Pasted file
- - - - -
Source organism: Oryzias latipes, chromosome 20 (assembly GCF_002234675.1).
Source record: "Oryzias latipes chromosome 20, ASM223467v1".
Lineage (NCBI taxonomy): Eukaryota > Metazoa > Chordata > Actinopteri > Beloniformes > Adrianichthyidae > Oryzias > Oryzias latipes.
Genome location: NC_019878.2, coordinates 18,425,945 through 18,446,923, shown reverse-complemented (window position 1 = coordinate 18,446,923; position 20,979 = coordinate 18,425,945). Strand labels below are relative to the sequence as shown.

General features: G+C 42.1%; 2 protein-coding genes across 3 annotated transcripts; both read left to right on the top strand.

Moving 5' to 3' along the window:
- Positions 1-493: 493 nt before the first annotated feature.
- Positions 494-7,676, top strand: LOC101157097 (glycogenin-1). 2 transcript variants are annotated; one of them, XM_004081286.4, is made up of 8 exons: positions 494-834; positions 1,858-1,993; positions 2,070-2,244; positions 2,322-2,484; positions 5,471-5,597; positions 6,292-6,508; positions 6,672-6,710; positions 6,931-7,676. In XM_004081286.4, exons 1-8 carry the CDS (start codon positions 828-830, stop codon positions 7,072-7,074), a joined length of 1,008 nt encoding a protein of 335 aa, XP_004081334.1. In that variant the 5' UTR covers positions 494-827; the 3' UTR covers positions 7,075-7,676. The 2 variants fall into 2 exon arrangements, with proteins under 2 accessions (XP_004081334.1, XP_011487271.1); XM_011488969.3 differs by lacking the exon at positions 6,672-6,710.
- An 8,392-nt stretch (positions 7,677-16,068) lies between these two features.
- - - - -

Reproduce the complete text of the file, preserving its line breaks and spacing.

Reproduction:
Source organism: Oryzias latipes, chromosome 20 (assembly GCF_002234675.1).
Source record: "Oryzias latipes chromosome 20, ASM223467v1".
Lineage (NCBI taxonomy): Eukaryota > Metazoa > Chordata > Actinopteri > Beloniformes > Adrianichthyidae > Oryzias > Oryzias latipes.
Genome location: NC_019878.2, coordinates 18,425,945 through 18,446,923, shown reverse-complemented (window position 1 = coordinate 18,446,923; position 20,979 = coordinate 18,425,945). Strand labels below are relative to the sequence as shown.

General features: G+C 42.1%; 2 protein-coding genes across 3 annotated transcripts; both read left to right on the top strand.

Moving 5' to 3' along the window:
- Positions 1-493: 493 nt before the first annotated feature.
- Positions 494-7,676, top strand: LOC101157097 (glycogenin-1). 2 transcript variants are annotated; one of them, XM_004081286.4, is made up of 8 exons: positions 494-834; positions 1,858-1,993; positions 2,070-2,244; positions 2,322-2,484; positions 5,471-5,597; positions 6,292-6,508; positions 6,672-6,710; positions 6,931-7,676. In XM_004081286.4, exons 1-8 carry the CDS (start codon positions 828-830, stop codon positions 7,072-7,074), a joined length of 1,008 nt encoding a protein of 335 aa, XP_004081334.1. In that variant the 5' UTR covers positions 494-827; the 3' UTR covers positions 7,075-7,676. The 2 variants fall into 2 exon arrangements, with proteins under 2 accessions (XP_004081334.1, XP_011487271.1); XM_011488969.3 differs by lacking the exon at positions 6,672-6,710.
- An 8,392-nt stretch (positions 7,677-16,068) lies between these two features.